UConn CBE Welcomes Assistant Professor Matt Stuber

Matthew Stuber on Sept. 15, 2016. (Peter Morenus/UConn Photo)
Assistant Professor Matthew Stuber (Peter Morenus).

By: Taylor Caron


The Chemical Engineering Department is pleased to announce Matt Stuber as an Assistant Professor whose research focus will be on process systems and optimization.

Professor Stuber received his PhD in Chemical Engineering from MIT, and co-founded a company called WaterFX which is about making conventional approaches to water desalination more efficient and powered by renewables. He said that his work in the private sector was great experience as Director of Process Systems Engineering, and that he is excited to make the shift to academia to continue working on important challenges concerning sustainability and energy.

“WaterFX has been very successful, but I didn’t really find passion in its administration. I’m a scientist and an engineer,” Stuber said. “Sometimes too much of the tech industry is based on growth trajectories and not solving real problems. I decided to refocus my efforts on research and am very pleased to become a member of UConn’s CBE faculty.”

WaterFX, where Stuber led the efforts in all things technical, has gained much attention from national outlets like PBS, National Geographic, and even involvement with The White House, helping shape their efforts in addressing national water challenges. However, Professor Stuber is excited to work with UConn’s Institute for Advanced Systems Engineering which aligns with his experience and interests.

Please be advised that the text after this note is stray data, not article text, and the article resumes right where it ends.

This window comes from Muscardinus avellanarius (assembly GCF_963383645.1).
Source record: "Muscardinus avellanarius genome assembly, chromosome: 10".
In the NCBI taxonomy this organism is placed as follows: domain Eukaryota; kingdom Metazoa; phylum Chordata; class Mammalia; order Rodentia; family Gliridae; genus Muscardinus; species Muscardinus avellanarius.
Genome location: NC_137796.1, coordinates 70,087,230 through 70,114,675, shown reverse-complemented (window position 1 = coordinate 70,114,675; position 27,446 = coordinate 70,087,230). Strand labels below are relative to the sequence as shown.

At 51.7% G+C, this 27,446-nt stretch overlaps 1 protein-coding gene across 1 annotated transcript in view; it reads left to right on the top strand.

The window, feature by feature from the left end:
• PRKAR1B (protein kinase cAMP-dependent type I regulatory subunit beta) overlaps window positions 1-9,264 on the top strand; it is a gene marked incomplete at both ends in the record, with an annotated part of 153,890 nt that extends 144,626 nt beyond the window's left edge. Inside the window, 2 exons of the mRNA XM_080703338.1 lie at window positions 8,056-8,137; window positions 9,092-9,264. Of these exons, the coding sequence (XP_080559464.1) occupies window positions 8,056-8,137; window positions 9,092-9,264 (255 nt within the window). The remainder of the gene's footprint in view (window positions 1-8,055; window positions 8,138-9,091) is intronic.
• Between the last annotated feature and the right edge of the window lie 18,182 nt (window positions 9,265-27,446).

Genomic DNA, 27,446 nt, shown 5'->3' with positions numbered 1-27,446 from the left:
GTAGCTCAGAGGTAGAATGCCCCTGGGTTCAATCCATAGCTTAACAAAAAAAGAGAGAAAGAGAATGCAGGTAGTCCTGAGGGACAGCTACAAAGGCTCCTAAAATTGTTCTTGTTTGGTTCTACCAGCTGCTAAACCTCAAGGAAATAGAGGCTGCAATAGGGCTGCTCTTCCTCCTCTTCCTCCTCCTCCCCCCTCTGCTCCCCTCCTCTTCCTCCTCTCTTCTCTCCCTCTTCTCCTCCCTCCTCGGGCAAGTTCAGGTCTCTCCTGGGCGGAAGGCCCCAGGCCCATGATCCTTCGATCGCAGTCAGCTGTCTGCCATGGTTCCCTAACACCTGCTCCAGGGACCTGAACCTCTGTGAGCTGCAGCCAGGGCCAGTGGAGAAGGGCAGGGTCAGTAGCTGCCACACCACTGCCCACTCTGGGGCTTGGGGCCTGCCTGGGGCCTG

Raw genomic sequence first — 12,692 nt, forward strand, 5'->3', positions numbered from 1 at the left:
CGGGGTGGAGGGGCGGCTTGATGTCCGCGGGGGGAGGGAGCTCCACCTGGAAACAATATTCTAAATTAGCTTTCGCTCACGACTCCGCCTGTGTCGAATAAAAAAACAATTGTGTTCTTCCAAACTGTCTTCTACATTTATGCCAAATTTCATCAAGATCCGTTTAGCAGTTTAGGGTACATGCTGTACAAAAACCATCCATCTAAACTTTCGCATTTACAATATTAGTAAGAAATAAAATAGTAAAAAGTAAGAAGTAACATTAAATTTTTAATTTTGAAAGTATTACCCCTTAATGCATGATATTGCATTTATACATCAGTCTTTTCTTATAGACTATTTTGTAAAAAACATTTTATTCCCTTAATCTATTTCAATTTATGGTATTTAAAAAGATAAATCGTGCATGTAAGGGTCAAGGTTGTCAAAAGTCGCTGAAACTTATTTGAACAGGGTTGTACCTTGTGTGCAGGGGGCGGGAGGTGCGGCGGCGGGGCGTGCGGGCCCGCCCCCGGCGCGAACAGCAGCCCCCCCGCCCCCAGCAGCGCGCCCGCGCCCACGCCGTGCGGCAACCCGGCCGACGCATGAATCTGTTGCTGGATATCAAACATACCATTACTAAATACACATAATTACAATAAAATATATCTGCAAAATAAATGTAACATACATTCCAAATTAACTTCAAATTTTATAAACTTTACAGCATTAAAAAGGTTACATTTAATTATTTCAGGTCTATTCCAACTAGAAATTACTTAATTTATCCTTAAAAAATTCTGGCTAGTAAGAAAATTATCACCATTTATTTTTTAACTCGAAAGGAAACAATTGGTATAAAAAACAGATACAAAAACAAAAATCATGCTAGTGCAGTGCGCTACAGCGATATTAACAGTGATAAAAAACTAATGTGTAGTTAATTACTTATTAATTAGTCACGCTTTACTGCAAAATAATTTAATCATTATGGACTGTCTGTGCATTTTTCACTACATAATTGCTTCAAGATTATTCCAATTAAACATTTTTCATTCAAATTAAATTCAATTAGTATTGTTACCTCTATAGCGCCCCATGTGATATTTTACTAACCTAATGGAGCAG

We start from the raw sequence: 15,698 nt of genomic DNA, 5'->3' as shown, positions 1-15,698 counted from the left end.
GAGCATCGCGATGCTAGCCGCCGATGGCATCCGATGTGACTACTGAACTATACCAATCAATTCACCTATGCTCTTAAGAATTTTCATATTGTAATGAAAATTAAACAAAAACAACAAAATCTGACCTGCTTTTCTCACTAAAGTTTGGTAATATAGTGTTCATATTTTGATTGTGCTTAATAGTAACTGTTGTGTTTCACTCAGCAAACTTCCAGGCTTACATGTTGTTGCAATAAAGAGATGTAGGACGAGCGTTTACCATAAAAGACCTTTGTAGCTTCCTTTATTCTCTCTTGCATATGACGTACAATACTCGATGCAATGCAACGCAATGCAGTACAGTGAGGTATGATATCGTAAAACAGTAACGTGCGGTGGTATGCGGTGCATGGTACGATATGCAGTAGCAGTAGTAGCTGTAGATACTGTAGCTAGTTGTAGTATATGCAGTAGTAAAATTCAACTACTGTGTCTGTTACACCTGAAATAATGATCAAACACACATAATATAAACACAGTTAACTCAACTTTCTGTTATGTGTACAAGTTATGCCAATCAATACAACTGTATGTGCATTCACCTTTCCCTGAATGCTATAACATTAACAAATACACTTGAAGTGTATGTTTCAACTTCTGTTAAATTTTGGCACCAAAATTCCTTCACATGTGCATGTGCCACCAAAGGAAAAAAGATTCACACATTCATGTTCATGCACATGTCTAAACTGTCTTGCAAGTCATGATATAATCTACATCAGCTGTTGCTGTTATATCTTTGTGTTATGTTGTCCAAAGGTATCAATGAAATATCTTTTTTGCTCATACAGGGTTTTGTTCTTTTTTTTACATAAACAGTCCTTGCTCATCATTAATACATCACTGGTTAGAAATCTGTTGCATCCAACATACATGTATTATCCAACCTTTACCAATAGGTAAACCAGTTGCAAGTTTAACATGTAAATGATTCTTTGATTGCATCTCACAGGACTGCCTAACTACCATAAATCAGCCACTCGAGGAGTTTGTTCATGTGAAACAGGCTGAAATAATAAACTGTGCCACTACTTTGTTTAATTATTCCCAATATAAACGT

“The new institute has emphasized the kind of research values I consider really important. It’s a great up -and -coming institute which will be a massive force to be reckoned with,” he said.

Professor Stuber’s work at MIT focused on researching and developing theoretical mathematical tools for chemical and energy processes. His research was highly mathematical and he developed algorithms for advanced formal methods in robust and optimal design under uncertainty problems.

Professor Stuber’s research at UConn will continue to focus on process systems engineering, and in particular, rigorous design under uncertainty.

“Process systems is sort of a broad buzz word. It’s a subject of applied mathematics, computer science, and engineering. It applies systems-level thinking to engineered processes,” he said.

Professor Stuber said that his research will be somewhat similar to his work with WaterFx where he developed models and used advanced optimization methods to innovate processes for enhancing efficiency and augmenting them for renewable energy. The company’s ultimate goal is to reduce costs and enhance access to scarce natural resources through sustainable means.

“I’m definitely interested in solving real world problems. Water scarcity is directly related to issues of climate change which is a big part of what attracted me to the issue,” he said. “I’m incredibly glad to be a part of the CBE department to continue to progress this work which has timely and significant benefits to most industries as well as the natural environment.”